InVision acquires design file versioning startup Trunk
InVision, the design company valued at $1.9 billion, has today announced the acquisition of Australia-based Trunk.
Trunk is focused wholly on file versioning for designers. In the world of engineering, GitHub has provided a way for developers to keep versions organized — developers can track changes, create a separate branch to experiment, and collaborate more easily with other developers by merging branches. But the same courtesy hasn’t properly been extended to designers, who usually spend plenty of time scrolling through long email chains searching for the latest version of the attachment.
The deal, the terms of which were not disclosed, came about after Trunk applied for funding from InVision’s Design Forward Fund. After taking a look at the Trunk business and getting to know the team better, InVision decided to take it a step further with a proper acquisition offer.
“We’re truly inverting the workflow,” said InVision CEO and founder Clark Valberg . “It’s gone from engineering first to design first because, in the process of building, design is the best place to have conversations across the company. Everyone can understand it and strategize. Engineers have had version control since the very early days.”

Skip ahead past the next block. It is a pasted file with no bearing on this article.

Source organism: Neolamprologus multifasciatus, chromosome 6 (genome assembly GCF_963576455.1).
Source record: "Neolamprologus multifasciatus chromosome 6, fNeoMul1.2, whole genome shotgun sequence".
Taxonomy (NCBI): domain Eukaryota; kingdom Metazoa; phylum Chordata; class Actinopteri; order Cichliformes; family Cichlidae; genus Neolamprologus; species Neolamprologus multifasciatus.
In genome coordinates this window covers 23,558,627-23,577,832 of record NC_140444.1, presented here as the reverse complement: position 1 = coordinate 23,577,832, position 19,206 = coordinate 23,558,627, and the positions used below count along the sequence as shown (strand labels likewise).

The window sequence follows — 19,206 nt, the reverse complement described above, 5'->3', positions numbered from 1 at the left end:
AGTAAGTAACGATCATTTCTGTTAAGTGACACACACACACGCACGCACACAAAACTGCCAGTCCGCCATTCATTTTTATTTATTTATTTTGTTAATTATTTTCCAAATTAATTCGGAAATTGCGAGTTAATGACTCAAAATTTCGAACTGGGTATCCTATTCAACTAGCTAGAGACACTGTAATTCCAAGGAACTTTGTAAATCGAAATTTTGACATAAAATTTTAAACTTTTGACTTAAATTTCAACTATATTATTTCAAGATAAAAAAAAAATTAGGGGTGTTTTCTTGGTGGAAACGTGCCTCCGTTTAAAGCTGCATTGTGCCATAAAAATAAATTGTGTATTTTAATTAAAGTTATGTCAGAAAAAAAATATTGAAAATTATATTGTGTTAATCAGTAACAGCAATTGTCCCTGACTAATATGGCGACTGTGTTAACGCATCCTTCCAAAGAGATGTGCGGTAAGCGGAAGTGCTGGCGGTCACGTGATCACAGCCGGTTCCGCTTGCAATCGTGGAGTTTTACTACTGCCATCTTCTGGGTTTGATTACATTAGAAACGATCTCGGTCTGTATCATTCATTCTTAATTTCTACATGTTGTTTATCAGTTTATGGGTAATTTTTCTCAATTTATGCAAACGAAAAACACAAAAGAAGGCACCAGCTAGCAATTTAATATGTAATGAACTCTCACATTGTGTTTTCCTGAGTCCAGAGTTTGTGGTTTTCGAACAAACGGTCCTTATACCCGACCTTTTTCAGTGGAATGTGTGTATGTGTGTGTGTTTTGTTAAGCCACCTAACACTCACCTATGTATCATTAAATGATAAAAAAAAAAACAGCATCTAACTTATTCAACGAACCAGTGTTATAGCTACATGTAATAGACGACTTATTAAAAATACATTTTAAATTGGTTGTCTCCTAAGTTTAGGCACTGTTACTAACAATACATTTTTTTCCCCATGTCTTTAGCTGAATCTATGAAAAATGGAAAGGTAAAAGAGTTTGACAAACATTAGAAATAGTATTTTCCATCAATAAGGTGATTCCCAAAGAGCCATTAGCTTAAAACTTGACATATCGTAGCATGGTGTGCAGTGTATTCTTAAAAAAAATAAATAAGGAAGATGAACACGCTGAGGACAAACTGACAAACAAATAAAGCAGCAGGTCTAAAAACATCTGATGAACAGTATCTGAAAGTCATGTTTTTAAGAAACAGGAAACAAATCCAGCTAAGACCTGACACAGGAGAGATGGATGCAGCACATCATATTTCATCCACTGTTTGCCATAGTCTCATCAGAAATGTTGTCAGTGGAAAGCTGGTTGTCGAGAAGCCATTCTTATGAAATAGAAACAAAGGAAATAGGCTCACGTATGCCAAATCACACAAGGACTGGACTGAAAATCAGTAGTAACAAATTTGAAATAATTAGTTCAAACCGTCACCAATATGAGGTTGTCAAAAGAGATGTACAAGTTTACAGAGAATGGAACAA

The Trunk team will be focusing their energy on Studio, InVision’s design tool, which launched about a year ago.
The launch of Studio was the first time that InVision truly showed its hand, revealing efforts to go well beyond a simple collaboration tool and become the Salesforce of the design world.
In order to do so, InVision is building bridges between itself and other design focused startups, whether its through integrations, investment, or straight-up acquisition.
“As a growing company with some 800 employees, we’re always looking for people who are passionate about each individual slice of this design pie as possible,” said Valberg. “After using Trunk’s technology, we realized that they really really really care about this slice around design file versioning.”
The InVision collaboration suite currently boasts a place at 98 percent of the Fortune 100 companies, with more than 5 million users. This means the company is shifting its focus squarely to Studio. Design collaboration software was a relatively novel idea back when InVision launched, but design software wasn’t. With Studio, InVision is taking on incumbents like Adobe and other newcomers such as Sketch.
Of course, the feature set of Studio itself is important in beating out other design tools, but InVision believes that the real deal closer is integration with the deeper back-end of InVision’s suite of tools, such as InVision collaboration and now, design file versioning.